Tissue clearing of gross anatomical samples was first described more than a century ago and has only recently found widespread use in the field of microscopy. This renaissance has been driven by the application of modern knowledge of optical physics and chemical engineering to the development of robust and reproducible clearing techniques, the arrival of new microscopes that can image large samples at cellular resolution and computing infrastructure able to store and analyse large volumes of data. Many biological relationships between structure and function require investigation in three dimensions, and tissue clearing therefore has the potential to enable broad discoveries in the biological sciences. Unfortunately, the current literature is complex and could confuse researchers looking to begin a clearing project. The goal of this Primer is to outline a modular approach to tissue clearing that allows a novice researcher to develop a customized clearing pipeline tailored to their tissue of interest. Furthermore, the Primer outlines the required imaging and computational infrastructure needed to perform tissue clearing at scale, gives an overview of current applications, discusses limitations and provides an outlook on future advances in the field.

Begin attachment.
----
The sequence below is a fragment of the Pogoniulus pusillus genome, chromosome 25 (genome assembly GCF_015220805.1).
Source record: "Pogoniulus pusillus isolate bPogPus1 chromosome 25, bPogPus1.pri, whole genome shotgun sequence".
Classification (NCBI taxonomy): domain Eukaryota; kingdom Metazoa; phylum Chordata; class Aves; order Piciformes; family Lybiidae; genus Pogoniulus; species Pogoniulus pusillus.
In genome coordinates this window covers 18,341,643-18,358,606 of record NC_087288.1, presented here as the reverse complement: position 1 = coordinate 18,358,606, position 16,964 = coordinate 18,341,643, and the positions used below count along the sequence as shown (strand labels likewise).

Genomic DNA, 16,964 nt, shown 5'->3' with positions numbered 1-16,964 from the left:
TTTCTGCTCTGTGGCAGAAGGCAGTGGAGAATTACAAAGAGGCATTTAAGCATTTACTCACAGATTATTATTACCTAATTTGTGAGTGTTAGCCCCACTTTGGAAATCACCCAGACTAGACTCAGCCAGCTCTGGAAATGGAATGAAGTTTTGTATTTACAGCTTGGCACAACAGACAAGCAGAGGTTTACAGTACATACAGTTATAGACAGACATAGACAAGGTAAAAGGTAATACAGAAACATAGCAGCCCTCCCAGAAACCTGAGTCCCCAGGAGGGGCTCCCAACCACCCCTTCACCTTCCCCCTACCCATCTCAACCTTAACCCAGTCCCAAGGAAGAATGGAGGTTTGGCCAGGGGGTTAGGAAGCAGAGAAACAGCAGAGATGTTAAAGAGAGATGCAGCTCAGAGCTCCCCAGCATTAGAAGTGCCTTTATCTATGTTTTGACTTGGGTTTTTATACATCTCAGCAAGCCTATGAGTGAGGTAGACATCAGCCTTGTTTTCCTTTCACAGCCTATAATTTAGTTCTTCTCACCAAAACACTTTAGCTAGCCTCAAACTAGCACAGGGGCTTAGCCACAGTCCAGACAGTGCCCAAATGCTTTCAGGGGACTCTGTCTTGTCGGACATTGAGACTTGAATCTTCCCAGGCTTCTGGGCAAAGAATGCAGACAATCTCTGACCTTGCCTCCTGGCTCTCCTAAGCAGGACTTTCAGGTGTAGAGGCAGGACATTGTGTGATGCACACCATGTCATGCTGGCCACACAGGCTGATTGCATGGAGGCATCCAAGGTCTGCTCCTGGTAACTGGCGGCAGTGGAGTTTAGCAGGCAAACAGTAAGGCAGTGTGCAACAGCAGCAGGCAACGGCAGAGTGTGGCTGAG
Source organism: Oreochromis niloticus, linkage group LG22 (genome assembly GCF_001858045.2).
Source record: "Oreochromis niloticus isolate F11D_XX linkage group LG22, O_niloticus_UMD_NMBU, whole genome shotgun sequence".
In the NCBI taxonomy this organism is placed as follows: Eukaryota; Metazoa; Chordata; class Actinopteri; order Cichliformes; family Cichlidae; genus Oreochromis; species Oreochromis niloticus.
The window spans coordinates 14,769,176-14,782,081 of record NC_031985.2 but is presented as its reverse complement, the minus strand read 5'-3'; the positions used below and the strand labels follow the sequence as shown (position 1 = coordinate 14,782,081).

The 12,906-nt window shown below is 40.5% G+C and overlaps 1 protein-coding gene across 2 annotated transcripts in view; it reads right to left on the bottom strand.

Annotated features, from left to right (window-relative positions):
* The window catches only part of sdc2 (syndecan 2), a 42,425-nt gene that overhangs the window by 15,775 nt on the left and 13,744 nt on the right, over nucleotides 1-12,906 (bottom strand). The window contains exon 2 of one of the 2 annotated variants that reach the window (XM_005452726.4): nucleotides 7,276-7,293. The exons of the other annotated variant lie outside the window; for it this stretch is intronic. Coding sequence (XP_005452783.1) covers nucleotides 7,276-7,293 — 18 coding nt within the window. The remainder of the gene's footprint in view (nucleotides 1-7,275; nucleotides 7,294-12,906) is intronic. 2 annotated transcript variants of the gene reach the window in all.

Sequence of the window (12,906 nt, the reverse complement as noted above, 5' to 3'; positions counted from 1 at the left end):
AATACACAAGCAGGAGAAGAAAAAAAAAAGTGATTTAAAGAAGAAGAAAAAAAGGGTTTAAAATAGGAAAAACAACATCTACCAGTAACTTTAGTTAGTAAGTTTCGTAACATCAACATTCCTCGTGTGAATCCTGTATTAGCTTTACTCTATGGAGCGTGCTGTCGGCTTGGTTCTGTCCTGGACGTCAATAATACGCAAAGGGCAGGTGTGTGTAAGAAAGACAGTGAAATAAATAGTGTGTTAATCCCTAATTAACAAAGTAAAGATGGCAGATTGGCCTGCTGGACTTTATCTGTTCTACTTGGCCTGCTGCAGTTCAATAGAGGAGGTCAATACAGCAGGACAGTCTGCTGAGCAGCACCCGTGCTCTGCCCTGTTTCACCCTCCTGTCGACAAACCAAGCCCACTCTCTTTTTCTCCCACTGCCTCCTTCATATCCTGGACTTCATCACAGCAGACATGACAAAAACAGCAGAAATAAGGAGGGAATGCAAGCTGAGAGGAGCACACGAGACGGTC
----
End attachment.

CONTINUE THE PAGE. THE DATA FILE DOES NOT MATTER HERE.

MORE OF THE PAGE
|Journal||Nature Reviews Methods Primers|
|Publication status||Published - 2021 Dec|
Bibliographical noteFunding Information:
The authors thank K. Matsumoto and S. Y. Yoshida for help constructing Figs 5 and 6, respectively, and E. Diel and I. Boothby for preparing samples in Figs 5, 7 and 9. This work was supported by a Japan Science and Technology Corporation (JST) Exploratory Research for Advanced Technology (ERATO) grant (JPMJER2001). H.R.U. was supported by the Science and Technology Platform Program for Advanced Biological Medicine (AMED/MEXT), a Japan Society of the Promotion of Science (JSPS) KAKENHI grant-in-aid for scientific research (JP18H05270), a grant-in-aid from the Human Frontier Science Program and a MEXT Quantum Leap Flagship Program (MEXT QLEAP) grant (JPMXS0120330644). K.M. was supported by a JSPS KAKENHI grant-in-aid for scientific research (20K06885) and a JST Moonshot R&D grant (JPMJMS2023). A.E. was supported by the European Research Council (ERC) Calvaria project, the Vascular Dementia Research Foundation and the Deutsche Forschungsgemeinschaft (DFG, German Research Foundation) under Germany’s Excellence Strategy within the framework of the Munich Cluster for Systems Neurology (EXC 2145 SyNergy, ID 390857198). K.C. was supported by a Burroughs Wellcome Fund Career Awards at the Scientific Interface, the Searle Scholars Program, the Packard award in Science and Engineering, the NARSAD Young Investigator Award, the McKnight Foundation Technology Award, the JPB Foundation (PIIF and PNDRF), the Institute for Basic Science (IBS-R026-D1) and the NIH grants 1-DP2-ES027992 and U01MH117072. J.W.L. is supported by NIH grants U19NS104653 and P50MH094271. Resources that may help to enable general users to establish the methodology are freely available online at http://www.chunglabresources.org .
© 2021, Springer Nature Limited.
All Science Journal Classification (ASJC) codes
- Biochemistry, Genetics and Molecular Biology(all)